Enobia Pharma Receives FDA Orphan Drug Designation for Hypophosphatasia Product Candidate ENB-0040
MONTREAL, Sept. 19 /PRNewswire/ — Enobia Pharma, an emerging biotech company focused on developing novel therapeutics for serious bone disorders, announced that it has received Orphan Drug designation from the U.S. Food and Drug Administration (FDA) for ENB-0040, its enzyme replacement therapy (ERT) for hypophosphatasia, a rare, life-threatening genetic bone disease. In August 2008, Enobia dosed the first patient in a Phase I clinical trial of ENB-0040.
“ENB-0040 represents a potential drug therapy for the patients with hypophosphatasia, an under-recognized disease that can be fatal in infants and cause serious disability in older patients that has no currently approved FDA treatment,” said Robert Heft PhD, Chief Executive Officer of Enobia. “The recent dosing of the first adult hypophosphatasia patient in our Phase I clinical trial and receipt of orphan drug designation are important milestones for this program.”
The FDA grants Orphan Drug Designation to encourage biotechnology and pharmaceutical companies to develop products that demonstrate promise for the treatment of rare diseases affecting fewer than 200,000 people in the United States. This designation will entitle Enobia to a seven-year period of marketing exclusivity for the drug upon FDA approval, as well as the opportunity to apply for funding from the U.S. government to defray costs of clinical trial expenses, tax credits for clinical research expenses and potential waiver of the FDA’s application user fee.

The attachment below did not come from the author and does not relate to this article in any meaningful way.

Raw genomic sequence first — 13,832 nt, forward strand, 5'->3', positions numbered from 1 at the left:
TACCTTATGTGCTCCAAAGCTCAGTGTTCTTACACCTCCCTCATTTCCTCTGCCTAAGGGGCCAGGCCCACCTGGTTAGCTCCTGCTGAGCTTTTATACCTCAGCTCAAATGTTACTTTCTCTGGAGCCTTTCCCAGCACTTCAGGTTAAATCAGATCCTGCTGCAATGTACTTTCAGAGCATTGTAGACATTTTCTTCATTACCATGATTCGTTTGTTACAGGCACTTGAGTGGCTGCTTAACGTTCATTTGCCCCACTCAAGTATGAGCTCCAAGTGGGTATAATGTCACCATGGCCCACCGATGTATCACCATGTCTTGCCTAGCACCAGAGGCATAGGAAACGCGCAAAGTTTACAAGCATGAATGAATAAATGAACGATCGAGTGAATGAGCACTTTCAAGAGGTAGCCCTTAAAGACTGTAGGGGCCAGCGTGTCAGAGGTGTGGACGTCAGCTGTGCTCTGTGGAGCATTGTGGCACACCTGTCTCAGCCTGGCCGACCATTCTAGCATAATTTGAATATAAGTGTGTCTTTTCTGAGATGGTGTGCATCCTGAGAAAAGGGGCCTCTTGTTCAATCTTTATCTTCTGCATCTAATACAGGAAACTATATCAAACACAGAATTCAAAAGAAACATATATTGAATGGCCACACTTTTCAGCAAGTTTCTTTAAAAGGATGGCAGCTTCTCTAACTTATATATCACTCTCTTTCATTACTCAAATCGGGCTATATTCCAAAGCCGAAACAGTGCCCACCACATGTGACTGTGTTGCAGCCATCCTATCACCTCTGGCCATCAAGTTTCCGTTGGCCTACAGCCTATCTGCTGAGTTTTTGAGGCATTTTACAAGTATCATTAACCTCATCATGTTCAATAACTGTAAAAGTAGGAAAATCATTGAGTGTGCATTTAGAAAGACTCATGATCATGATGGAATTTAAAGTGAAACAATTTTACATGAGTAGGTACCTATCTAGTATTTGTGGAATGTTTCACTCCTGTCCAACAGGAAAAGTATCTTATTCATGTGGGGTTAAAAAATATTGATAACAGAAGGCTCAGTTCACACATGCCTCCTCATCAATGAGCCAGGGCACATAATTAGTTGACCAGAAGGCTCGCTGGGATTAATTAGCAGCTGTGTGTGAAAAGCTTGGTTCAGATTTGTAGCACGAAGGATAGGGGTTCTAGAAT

Hypophosphatasia is a rare, inherited, and sometimes fatal metabolic bone disease. Patients have low levels of the tissue non-specific form of alkaline phosphatase, an important regulator of bone mineralization, leading to rickets in infants and children and osteomalacia (“soft bones” resulting from poor mineralization) in adults. Disease severity is inversely proportional to the age at symptom onset, but morbidity can be cumulative and worsen with age. Clinical severity ranges from the severe perinatal or infantile form, with profound skeletal hypomineralization and respiratory compromise often causing death, to a more slowly progressive and debilitating osteomalacia in adults.
In the infantile form, infants may appear normal at birth but develop serious symptoms in the first six months of life. These can include failure to thrive, respiratory failure, fractures, and seizures. Radiographic findings include generalized hypomineralization and rickets. Mortality in these patients may be as high as 50%. In the childhood form, patients have varying degrees of hypomineralization, frank rickets, short stature, bone pain, muscle weakness, delayed motor milestones, early loss of deciduous teeth, and may experience frequent, poorly-healing fractures. In the adult form, the underlying osteomalacia causes bone pain due to overt or poorly-healing stress fractures that in some cases stops ambulation.
ENB-0040 is a fusion protein that includes the catalytic domain of human tissue non-specific alkaline phosphatase (TNSALP), an immunoglobulin Fc domain and a patented anionic peptide used to target the enzyme to bone. Preclinical studies of ENB-0040 in the “knockout” mouse model of severe hypophosphatasia were recently published in the Journal of Bone and Mineral Research [June 2008:23:777-787] and showed that subcutaneous administration of ENB-0040 significantly improved survival and prevented the skeletal and dental manifestations of the disease.
About Enobia Pharma Inc.
Enobia Pharma Inc., is a private, Montreal based company focused on the development of therapeutics to treat serious bone disorders for which there is no currently approved drug therapy. Enzyme Replacement Therapy for the treatment of hypophosphatasia is the Company’s lead program. In 2007 Enobia completed a $40M Series B financing lead by OrbiMed Advisors and CTI Life Sciences.
Company Contact: Julie Anne Smith, (514) 596-2901, extension 214
CONTACT: CONTACT: Julie Anne Smith of Enobia Pharma, +1-514-596-2901,ext. 214